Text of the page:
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The Republic Paperback – November 29, 2014
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About the Author
Plato ranks among the most familiar ancient philosophers, along with his teacher, Socrates, and his student, Aristotle. In addition to writing philosophical dialogues used to teach logic, ethics, rhetoric, religion, and mathematics as well as philosophy he founded Athens' Academy, the Western world's first institution of higher learning.
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Hope this helps you!
The top of the list for requirements with this kind of work is that all the identifying numbers and letters identifying where you are in the work are present, and searchable. This is huge. There are probably a dozen or so editions from a half dozen major translators, and the only way to find your way around is through these line numbers, which all good scholarly citations should include. I just did a quick look at the preview of Allan Bloom's edition, and these numbers are missing from the Kindle. If you want Bloom's translation, get it on paper (which does have the line numbering) and get this one for searching.
I will mention that this also has the virtue of not being the 19th century translation of Benjamin Jowett. You will not be mislead by Jowett, but there have been several newer translations which have improved on his work. This one by G. M. A. Grube may be one of the best, but even if it is not, there is always virtue in having more than one translation. My hand copy translation is by Paul Shorey, in the Loeb Classics edition, with the Greek. So I like having the alternative available.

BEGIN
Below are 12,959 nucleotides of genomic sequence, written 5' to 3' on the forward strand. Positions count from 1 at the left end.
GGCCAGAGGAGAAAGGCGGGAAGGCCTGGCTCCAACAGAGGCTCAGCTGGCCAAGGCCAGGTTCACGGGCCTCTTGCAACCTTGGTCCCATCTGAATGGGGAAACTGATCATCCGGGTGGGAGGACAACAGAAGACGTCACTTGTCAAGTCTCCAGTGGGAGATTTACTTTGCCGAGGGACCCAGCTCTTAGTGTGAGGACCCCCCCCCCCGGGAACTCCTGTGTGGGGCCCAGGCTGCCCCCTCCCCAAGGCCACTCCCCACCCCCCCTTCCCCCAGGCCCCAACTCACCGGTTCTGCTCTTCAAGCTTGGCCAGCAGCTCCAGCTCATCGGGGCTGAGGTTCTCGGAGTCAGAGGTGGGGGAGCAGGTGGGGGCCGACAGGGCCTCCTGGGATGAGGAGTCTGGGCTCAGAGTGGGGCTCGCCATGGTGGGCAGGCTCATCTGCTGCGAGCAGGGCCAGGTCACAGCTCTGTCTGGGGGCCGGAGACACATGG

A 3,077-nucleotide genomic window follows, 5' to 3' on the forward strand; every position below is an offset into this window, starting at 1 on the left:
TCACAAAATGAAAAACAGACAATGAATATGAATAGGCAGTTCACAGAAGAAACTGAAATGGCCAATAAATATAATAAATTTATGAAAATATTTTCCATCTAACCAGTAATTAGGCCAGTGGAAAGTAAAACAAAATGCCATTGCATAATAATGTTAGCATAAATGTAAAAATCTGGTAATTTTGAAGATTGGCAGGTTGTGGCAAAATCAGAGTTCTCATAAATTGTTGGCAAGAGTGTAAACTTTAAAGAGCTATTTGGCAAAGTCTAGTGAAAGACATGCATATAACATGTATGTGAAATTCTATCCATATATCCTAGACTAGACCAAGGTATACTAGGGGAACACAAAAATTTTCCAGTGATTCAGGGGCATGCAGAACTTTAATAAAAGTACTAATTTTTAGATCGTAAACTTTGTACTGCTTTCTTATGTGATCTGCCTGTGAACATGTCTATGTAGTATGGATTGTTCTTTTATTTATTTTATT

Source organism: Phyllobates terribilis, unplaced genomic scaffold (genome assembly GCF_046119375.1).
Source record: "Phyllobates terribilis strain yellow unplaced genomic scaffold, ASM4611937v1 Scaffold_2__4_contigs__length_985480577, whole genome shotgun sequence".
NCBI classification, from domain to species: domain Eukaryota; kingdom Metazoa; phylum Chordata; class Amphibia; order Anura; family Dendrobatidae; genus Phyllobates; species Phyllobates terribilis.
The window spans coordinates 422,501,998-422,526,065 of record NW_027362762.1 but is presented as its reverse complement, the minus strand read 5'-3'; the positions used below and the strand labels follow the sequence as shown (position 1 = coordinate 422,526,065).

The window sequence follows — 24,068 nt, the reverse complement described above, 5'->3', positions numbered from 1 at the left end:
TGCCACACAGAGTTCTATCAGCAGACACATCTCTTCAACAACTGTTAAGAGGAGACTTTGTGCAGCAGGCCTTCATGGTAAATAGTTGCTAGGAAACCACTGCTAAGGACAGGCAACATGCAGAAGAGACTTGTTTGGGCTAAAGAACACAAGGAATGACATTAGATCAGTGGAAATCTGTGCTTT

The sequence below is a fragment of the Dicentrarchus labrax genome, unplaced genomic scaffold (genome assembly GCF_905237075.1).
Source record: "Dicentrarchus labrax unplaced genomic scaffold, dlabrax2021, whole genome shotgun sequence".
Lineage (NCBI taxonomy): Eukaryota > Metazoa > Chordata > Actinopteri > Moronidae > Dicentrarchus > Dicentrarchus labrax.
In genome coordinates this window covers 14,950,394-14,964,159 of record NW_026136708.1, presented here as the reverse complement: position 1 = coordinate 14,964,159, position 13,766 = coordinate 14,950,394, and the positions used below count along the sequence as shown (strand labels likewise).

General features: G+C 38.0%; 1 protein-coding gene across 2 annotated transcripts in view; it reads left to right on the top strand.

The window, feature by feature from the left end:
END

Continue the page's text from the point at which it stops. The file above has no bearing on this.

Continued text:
This edition is not suitable for the serious student who may be reading The Classics for the first time. Neither is it fit for someone like me who wanted a readable copy for his 'old age'.
Publishers would do well to consider the needs of the older readers. There are fewer of us all the time so maybe we are of no consequence to them.
Another thing I forgot to mention. The text does not include the Stephanus numbers which means that if you, heaven forbid, want to cite the text you'll need to find a version with the Stephanus numbers. GRRRR why would anyone publish this without the reference numbers!!!??!
But again, good translation and introduction.